My first time with The Third Man
Posted 20 February 2007 - 09:31 PM
The first 2/3rds of the film feature our protagonist delving into the mystery behind his friend's murder after he hears conflicting reports about the number of men around when he died. I found Holly Martins' motives for investigating the barely mysterious death to be a stretch and then struggled through watching the man blunder about for the next hour gathering almost no new information. The film runs approximately 1 hour and 44 minutes and until Orson Welles' shows up (55 minutes in) virtually nothing happens.
To add insult to injury, none of the characters are particularly compelling or interesting to watch (excepting Bernard Lee's Sgt. Paine) and all the characters that are built up throughout the tale (the other 2 men and various cronies having something to do with Harry Lime) end up having absolutely nothing to do with its conclusion.
I know it may seem unproductive to make a post about a movie I didn't like but I was surprised to have so strongly disliked such a traditionally well-received film that I had to mention it. I also wouldn't consider myself an ADHD style viewer who needs Bay-esque explosions and Rattner-like pacing to remain involved in an under 2 hour film.
I've seen Strangers on a Train (1951) and loved it, Citzen Kane (1941) is stunning, The Maltese Falcon (1941) didn't thrill me but I can appreciate its appeal, Notorious (1946) was excellent, Hamlet (1948) was enjoyable, 12 angry men (1957) was of the best movies I've ever seen, Vertigo (1958) was astounding, Paths of Glory (1957) fabulous (love those dolly shots), etc...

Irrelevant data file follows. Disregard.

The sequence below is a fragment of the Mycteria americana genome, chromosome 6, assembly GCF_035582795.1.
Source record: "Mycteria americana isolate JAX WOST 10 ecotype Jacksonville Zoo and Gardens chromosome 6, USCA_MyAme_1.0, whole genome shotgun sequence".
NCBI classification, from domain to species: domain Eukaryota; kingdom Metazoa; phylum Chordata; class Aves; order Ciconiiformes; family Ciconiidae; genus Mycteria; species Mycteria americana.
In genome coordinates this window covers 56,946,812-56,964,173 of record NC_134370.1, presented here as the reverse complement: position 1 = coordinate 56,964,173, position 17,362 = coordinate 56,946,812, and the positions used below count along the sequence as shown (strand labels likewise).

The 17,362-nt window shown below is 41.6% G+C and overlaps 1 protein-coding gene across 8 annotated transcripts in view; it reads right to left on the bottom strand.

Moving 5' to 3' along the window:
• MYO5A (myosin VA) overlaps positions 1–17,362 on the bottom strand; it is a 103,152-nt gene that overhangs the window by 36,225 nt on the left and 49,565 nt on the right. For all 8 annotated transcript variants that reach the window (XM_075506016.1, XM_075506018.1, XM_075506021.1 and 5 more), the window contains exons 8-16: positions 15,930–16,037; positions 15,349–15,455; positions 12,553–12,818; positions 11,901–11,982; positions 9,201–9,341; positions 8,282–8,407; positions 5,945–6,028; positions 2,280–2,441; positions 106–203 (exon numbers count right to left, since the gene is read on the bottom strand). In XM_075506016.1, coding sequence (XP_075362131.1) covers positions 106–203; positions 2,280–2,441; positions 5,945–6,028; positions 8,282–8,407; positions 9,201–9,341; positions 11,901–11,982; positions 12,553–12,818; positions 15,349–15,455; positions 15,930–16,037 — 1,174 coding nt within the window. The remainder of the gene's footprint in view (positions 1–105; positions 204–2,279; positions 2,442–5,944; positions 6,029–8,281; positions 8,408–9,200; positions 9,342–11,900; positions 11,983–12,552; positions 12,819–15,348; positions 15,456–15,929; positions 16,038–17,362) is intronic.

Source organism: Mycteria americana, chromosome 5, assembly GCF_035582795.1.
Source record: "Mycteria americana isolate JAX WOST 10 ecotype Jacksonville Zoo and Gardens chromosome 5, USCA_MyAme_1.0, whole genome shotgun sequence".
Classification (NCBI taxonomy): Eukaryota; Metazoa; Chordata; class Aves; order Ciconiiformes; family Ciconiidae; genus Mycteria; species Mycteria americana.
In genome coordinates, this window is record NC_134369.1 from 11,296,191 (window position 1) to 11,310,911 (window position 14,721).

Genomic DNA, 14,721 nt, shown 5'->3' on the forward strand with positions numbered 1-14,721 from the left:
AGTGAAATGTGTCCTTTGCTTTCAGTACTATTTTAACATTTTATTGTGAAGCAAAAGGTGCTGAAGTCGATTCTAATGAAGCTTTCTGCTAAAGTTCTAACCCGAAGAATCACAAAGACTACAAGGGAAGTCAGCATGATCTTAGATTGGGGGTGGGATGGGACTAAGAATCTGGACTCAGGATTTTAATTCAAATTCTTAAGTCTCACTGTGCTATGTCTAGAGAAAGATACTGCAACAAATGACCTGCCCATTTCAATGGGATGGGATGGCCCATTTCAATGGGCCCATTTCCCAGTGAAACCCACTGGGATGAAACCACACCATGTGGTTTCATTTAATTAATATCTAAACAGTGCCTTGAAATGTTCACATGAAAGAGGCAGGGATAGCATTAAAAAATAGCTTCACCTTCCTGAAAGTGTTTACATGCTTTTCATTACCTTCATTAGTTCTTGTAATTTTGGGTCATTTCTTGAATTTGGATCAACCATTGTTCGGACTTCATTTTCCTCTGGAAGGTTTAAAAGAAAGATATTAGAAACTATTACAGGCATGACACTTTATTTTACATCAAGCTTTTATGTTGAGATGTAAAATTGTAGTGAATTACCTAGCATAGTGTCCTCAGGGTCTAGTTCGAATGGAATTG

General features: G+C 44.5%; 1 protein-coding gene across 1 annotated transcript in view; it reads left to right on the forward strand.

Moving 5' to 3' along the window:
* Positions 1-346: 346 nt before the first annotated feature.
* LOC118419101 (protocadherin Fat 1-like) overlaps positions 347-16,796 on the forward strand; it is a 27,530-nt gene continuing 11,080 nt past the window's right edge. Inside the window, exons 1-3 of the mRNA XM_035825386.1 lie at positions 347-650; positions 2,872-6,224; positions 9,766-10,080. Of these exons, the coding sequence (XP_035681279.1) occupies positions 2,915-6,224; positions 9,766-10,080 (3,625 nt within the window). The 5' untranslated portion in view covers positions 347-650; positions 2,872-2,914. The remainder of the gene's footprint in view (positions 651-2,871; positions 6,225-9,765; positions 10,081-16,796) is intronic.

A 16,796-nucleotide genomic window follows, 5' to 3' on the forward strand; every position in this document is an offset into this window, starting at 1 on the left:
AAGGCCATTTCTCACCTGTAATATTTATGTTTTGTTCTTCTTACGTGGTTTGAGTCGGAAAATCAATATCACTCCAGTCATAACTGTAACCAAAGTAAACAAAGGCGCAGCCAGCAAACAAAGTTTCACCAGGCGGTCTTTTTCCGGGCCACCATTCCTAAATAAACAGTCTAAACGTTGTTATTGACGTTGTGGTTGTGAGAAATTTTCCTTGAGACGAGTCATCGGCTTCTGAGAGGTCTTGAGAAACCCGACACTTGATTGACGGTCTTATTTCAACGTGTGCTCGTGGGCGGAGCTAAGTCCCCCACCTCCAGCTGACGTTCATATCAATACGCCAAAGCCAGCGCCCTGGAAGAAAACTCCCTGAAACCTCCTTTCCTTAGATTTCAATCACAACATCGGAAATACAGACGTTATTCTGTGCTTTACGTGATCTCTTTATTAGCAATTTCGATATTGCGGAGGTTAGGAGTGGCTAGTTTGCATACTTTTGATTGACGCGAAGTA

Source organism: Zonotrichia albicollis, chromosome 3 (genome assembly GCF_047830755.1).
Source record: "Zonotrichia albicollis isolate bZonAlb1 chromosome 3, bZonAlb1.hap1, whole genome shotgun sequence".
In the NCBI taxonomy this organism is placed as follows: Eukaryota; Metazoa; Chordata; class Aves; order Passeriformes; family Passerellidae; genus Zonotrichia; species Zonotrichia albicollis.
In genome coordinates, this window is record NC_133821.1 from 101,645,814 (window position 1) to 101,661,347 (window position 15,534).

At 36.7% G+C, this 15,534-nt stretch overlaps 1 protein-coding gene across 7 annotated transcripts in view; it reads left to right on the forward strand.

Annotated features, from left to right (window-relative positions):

I've watched movies from the 40s and 50s. I understand that they should be watched with an eye to the context of their times. However, the movies from this period that I enjoyed, I enjoyed without reservation. They were good films for the 40s, 50s, or 2007. I cannot say the same for The Third Man.
In it's defense, I enjoyed the cinematography. I found some moments with the camera to be magic (when the camera pushes out of Anna Schmidt's window and they do a 'seamless' dissolve from soundstage to actual location so that we can see the 'unknown man' looking up at her window from the street below). The lighting was intriguing and without a doubt added a tremendous amount of suspense and mystery to the film - without such fantastic work I may have had to slit my wrists before even reaching the one hour mark. The film is definitely a keeper from a lighting point of view. But as a story...suffice it to say I would have been very annoyed at having spent my hard-earned 0.50 cents to see this back in the day.
Posted 20 February 2007 - 09:50 PM
I am not a huge fan of The Third Man, it is a bit murky as far as the plot goes, so I will agree with you.